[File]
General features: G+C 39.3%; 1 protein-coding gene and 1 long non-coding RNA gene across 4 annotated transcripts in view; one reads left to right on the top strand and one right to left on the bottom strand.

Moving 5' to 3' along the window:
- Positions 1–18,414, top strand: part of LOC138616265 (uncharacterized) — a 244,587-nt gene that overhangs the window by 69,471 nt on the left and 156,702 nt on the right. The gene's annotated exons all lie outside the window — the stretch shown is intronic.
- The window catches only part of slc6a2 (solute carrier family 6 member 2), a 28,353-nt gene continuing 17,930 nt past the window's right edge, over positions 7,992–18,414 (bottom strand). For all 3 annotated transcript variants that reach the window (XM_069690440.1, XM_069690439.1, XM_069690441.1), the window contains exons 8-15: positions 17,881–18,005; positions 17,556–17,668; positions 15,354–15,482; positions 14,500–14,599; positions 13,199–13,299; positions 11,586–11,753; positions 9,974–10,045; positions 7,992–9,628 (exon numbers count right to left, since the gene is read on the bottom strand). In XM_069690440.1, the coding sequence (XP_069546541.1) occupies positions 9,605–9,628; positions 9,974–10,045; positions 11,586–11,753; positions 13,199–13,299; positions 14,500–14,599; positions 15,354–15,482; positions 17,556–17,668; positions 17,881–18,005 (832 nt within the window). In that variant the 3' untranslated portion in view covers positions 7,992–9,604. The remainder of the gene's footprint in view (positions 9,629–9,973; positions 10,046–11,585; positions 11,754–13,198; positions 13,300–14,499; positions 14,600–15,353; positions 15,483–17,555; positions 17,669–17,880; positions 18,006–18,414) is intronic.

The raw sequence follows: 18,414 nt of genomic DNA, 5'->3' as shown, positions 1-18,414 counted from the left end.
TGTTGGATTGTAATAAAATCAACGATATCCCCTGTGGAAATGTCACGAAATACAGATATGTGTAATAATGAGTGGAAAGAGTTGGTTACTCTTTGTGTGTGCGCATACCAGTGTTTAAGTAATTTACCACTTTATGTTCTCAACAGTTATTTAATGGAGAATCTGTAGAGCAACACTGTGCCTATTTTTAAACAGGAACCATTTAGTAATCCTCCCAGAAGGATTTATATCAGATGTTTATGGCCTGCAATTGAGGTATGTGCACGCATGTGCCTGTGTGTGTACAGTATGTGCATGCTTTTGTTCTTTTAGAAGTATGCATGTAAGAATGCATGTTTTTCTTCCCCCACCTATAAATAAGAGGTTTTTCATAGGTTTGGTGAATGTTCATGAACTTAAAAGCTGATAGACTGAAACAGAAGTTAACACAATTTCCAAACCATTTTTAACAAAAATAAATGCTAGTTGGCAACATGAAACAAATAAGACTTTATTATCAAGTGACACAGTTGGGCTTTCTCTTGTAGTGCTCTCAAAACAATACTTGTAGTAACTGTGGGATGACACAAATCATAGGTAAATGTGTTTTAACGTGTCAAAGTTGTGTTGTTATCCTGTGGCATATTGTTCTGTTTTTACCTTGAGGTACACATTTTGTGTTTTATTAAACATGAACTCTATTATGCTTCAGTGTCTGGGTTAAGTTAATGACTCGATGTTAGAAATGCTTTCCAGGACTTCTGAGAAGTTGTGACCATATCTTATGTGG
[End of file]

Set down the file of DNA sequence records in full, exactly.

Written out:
General features: G+C 39.3%; 1 protein-coding gene and 1 long non-coding RNA gene across 4 annotated transcripts in view; one reads left to right on the top strand and one right to left on the bottom strand.

Moving 5' to 3' along the window:
- Positions 1–18,414, top strand: part of LOC138616265 (uncharacterized) — a 244,587-nt gene that overhangs the window by 69,471 nt on the left and 156,702 nt on the right. The gene's annotated exons all lie outside the window — the stretch shown is intronic.
- The window catches only part of slc6a2 (solute carrier family 6 member 2), a 28,353-nt gene continuing 17,930 nt past the window's right edge, over positions 7,992–18,414 (bottom strand). For all 3 annotated transcript variants that reach the window (XM_069690440.1, XM_069690439.1, XM_069690441.1), the window contains exons 8-15: positions 17,881–18,005; positions 17,556–17,668; positions 15,354–15,482; positions 14,500–14,599; positions 13,199–13,299; positions 11,586–11,753; positions 9,974–10,045; positions 7,992–9,628 (exon numbers count right to left, since the gene is read on the bottom strand). In XM_069690440.1, the coding sequence (XP_069546541.1) occupies positions 9,605–9,628; positions 9,974–10,045; positions 11,586–11,753; positions 13,199–13,299; positions 14,500–14,599; positions 15,354–15,482; positions 17,556–17,668; positions 17,881–18,005 (832 nt within the window). In that variant the 3' untranslated portion in view covers positions 7,992–9,604. The remainder of the gene's footprint in view (positions 9,629–9,973; positions 10,046–11,585; positions 11,754–13,198; positions 13,300–14,499; positions 14,600–15,353; positions 15,483–17,555; positions 17,669–17,880; positions 18,006–18,414) is intronic.

The raw sequence follows: 18,414 nt of genomic DNA, 5'->3' as shown, positions 1-18,414 counted from the left end.
TGTTGGATTGTAATAAAATCAACGATATCCCCTGTGGAAATGTCACGAAATACAGATATGTGTAATAATGAGTGGAAAGAGTTGGTTACTCTTTGTGTGTGCGCATACCAGTGTTTAAGTAATTTACCACTTTATGTTCTCAACAGTTATTTAATGGAGAATCTGTAGAGCAACACTGTGCCTATTTTTAAACAGGAACCATTTAGTAATCCTCCCAGAAGGATTTATATCAGATGTTTATGGCCTGCAATTGAGGTATGTGCACGCATGTGCCTGTGTGTGTACAGTATGTGCATGCTTTTGTTCTTTTAGAAGTATGCATGTAAGAATGCATGTTTTTCTTCCCCCACCTATAAATAAGAGGTTTTTCATAGGTTTGGTGAATGTTCATGAACTTAAAAGCTGATAGACTGAAACAGAAGTTAACACAATTTCCAAACCATTTTTAACAAAAATAAATGCTAGTTGGCAACATGAAACAAATAAGACTTTATTATCAAGTGACACAGTTGGGCTTTCTCTTGTAGTGCTCTCAAAACAATACTTGTAGTAACTGTGGGATGACACAAATCATAGGTAAATGTGTTTTAACGTGTCAAAGTTGTGTTGTTATCCTGTGGCATATTGTTCTGTTTTTACCTTGAGGTACACATTTTGTGTTTTATTAAACATGAACTCTATTATGCTTCAGTGTCTGGGTTAAGTTAATGACTCGATGTTAGAAATGCTTTCCAGGACTTCTGAGAAGTTGTGACCATATCTTATGTGG